CLOSE-UP: LIVE ISSUE/UNILEVER - Unilever and P&G: the theories behind the rosters. Unilever takes a different approach to P&G in its use of agencies

For as long as anybody can remember, Unilever and Procter & Gamble

have behaved like parallel universes in which action by one provokes

reaction by the other.



So it was almost inevitable that 19 months after P&G declared its

intention to move away from the commission system to payment by results,

Unilever should also be overhauling the way it rewards its agency

networks.



Yet although the leviathans have converged over agency compensation,

they now show significant differences in their advertising

arrangements.



While P&G shows little inclination to extend its business beyond a small

core of international networks, Unilever is always willing to look

outside its global "club" agencies and embrace creatively-led local

shops, which are claiming an increasing percentage of its ad budget.



That strategy was further underlined last week when Unilever bolstered

its relationship with Mother by assigning it the relaunch of Lever

Faberge's Organics haircare range in the UK.



Unilever's policy is a legacy of the time when it still had a

1,600-strong product portfolio now being culled to just 400 "power

brands" by the company's chairman, Niall Fitzgerald. As long ago as the

mid-80s its Brook Bond Oxo division first broke ranks to assign the Red

Mountain coffee business to the then-creatively potent Still Price Court

Twivy D'Souza.



Six years ago, Simon Clift, then Elida Faberge's marketing director,

headed in a similar direction. Dissatisfied by the creative work Lintas

was producing on Lynx body spray, he switched the work to Bartle Bogle

Hegarty, where the account complemented the agency's existing

assignments for Stork margarine and Olivio olive oil, won in 1992.



HHCL & Partners was later hired to handle Birds Eye ready meals.

"Agencies such as ourselves, BBH and Mother have made Unilever feel good

about ensuring that their international agencies shape up," Robin Aziz,

HHCL's chief executive, says.



Mother became part of the Unilever agency family after a call from its

Van den Bergh subsidiary in April 1997 asking if it would contest its

Bachelors SuperNoodles account. The Organics assignment extends a

relationship cemented with the SuperNoodles campaign.



Today, the agency faces a formidable challenge in transforming Organics

into a serious rival to P&G's Pantene, which is itself backed by a

pounds 10.5 million spend. But Stef Calcraft, one of its founding

partners, dismisses the notion that Mother is a "wild card".



"Unilever recognises that, as a young agency, we can have a higher

proportion of senior people on its business," he says. "We're actually a

safer bet."



Unilever insists that its priority remains long-term relationships with

core global networks - Ogilvy & Mather, Lowe Lintas & Partners, J.

Walter Thompson and McCann-Erickson - because of the need to have

resourced advertising support in every market.



"We aren't skittish but as global communications become easier it allows

us the opportunity to take some mistresses." a senior executive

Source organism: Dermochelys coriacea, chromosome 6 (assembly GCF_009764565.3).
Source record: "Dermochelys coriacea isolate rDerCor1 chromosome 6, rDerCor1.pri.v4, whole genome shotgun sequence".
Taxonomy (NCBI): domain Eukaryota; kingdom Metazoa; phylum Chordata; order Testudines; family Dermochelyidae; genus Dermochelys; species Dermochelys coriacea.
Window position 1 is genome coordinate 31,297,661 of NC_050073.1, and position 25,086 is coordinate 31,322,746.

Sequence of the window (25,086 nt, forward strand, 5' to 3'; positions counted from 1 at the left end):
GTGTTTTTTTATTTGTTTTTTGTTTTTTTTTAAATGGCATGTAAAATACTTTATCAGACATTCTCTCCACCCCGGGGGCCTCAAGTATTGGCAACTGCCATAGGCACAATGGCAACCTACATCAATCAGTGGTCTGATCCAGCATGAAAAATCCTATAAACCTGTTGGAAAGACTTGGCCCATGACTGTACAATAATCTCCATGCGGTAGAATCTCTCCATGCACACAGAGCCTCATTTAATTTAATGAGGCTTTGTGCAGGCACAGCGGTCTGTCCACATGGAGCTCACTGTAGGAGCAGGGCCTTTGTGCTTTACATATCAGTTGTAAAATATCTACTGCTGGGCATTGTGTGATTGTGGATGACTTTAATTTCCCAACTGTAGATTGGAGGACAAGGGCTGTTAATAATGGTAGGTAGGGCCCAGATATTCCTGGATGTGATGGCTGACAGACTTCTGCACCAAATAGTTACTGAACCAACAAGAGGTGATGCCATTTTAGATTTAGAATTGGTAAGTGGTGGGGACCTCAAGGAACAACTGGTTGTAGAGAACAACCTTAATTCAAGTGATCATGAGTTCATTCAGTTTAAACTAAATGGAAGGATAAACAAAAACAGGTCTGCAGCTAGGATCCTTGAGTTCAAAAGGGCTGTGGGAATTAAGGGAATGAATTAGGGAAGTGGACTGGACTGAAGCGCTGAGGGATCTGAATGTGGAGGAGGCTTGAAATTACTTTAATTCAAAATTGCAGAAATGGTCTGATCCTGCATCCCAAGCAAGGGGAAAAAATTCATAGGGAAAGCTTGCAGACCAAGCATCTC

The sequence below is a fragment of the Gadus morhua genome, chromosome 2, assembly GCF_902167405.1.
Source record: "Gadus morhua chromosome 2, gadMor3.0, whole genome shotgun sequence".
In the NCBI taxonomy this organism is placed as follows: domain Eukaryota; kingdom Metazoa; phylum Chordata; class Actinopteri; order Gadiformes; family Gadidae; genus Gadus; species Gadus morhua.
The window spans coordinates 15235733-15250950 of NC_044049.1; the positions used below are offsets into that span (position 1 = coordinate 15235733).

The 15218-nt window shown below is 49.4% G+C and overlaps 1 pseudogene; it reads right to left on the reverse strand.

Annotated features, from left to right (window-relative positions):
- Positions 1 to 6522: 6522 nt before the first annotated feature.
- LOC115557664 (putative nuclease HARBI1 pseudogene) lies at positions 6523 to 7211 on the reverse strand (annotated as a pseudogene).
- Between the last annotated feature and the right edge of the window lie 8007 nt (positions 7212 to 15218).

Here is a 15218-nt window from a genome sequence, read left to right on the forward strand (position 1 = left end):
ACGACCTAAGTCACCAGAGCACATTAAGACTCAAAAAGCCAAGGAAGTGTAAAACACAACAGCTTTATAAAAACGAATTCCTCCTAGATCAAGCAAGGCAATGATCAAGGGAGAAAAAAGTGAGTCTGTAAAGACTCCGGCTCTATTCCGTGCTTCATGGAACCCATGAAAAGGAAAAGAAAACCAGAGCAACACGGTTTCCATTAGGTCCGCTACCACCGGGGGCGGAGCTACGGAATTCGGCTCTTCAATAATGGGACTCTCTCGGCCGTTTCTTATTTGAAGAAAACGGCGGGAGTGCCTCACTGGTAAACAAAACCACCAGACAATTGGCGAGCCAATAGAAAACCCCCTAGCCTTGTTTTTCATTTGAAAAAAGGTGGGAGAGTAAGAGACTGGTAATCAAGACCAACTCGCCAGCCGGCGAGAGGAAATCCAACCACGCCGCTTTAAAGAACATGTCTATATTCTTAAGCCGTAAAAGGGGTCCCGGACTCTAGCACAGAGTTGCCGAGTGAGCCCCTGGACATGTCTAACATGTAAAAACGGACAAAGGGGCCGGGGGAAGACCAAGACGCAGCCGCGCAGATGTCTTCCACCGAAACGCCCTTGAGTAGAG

explains.



P&G's roster networks, which include Saatchi & Saatchi, D'Arcy and Grey,

continue exuding confidence, however. This is despite P&G's series of

profit warnings and a sweeping restructure involving more than 17,000

job losses.



Understandably, P&G agency chiefs welcome the company's centralised

system, with few and clear lines of communication unhindered by local

shops, and reject any suggestion of formulaic work.



"We showcase our P&G work as much as that of any other client because we

believe it's as good as the company will get anywhere," a senior manager

at a P&G network agency boasts.



"The more emotional needs of brand communication have got through to P&G

over the last five years and that's reflected in the quality of the

advertising," he adds. "Unilever may have held the emotional high ground

in the 70s and 80s, but it's not true any more."



P&G's unswerving loyalty to its networks has advantages. Agencies will

always play safe if perpetually worried about being sacked and will be

bold only if they know their tenure is secure. The axing of the

commission system is seen by the company as a route to more creative

advertising.



But some commentators argue that with P&G's stock now valued at only 55

per cent of its worth two years ago and Wall Street's nervousness, P&G

is forced to be risk-averse rather than radical.



They also believe that looking outside the roster for creative work is

easier for Unilever, which has developed deep relationships with its

media partners, epitomised by its communication channel planning

strategy. "With the media sorted, it's much easier to ad hoc the

creative work," a source close to P&G comments.



Nevertheless, Unilever has a delicate balance to strike. BBH's

appointment to handle the global creative assignment for Bertolli olive

oil is said to be heightening fears among the "club" networks about the

newcomers.



Meanwhile, there's a limit to the work Unilever can assign outside its

core agencies while insisting they don't take conflicting business.



Some, though, believe that for both Unilever and P&G there's no going

back and that to do so would be like trying to squeeze the toothpaste

back into a tube of Crest. As Calcraft puts it: "Once you start

extending your creative thinking you have to work with the best people -

wherever they are."



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